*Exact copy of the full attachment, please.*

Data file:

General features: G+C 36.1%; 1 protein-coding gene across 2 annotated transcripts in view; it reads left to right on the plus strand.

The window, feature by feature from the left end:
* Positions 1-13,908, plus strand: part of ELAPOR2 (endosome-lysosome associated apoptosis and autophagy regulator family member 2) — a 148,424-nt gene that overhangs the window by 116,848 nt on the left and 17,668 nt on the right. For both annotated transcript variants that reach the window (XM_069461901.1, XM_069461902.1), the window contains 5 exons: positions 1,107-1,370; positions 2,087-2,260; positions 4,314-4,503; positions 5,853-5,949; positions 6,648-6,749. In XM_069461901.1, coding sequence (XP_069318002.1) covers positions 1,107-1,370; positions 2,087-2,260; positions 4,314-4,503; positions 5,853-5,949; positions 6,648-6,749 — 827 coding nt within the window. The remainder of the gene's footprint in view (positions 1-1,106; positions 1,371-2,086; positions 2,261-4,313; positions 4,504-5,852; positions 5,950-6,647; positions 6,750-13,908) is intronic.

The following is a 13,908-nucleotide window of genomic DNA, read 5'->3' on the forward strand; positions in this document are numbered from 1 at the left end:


General features: G+C 36.1%; 1 protein-coding gene across 2 annotated transcripts in view; it reads left to right on the plus strand.

The window, feature by feature from the left end:
* Positions 1-13,908, plus strand: part of ELAPOR2 (endosome-lysosome associated apoptosis and autophagy regulator family member 2) — a 148,424-nt gene that overhangs the window by 116,848 nt on the left and 17,668 nt on the right. For both annotated transcript variants that reach the window (XM_069461901.1, XM_069461902.1), the window contains 5 exons: positions 1,107-1,370; positions 2,087-2,260; positions 4,314-4,503; positions 5,853-5,949; positions 6,648-6,749. In XM_069461901.1, coding sequence (XP_069318002.1) covers positions 1,107-1,370; positions 2,087-2,260; positions 4,314-4,503; positions 5,853-5,949; positions 6,648-6,749 — 827 coding nt within the window. The remainder of the gene's footprint in view (positions 1-1,106; positions 1,371-2,086; positions 2,261-4,313; positions 4,504-5,852; positions 5,950-6,647; positions 6,750-13,908) is intronic.

The following is a 13,908-nucleotide window of genomic DNA, read 5'->3' on the forward strand; positions in this document are numbered from 1 at the left end: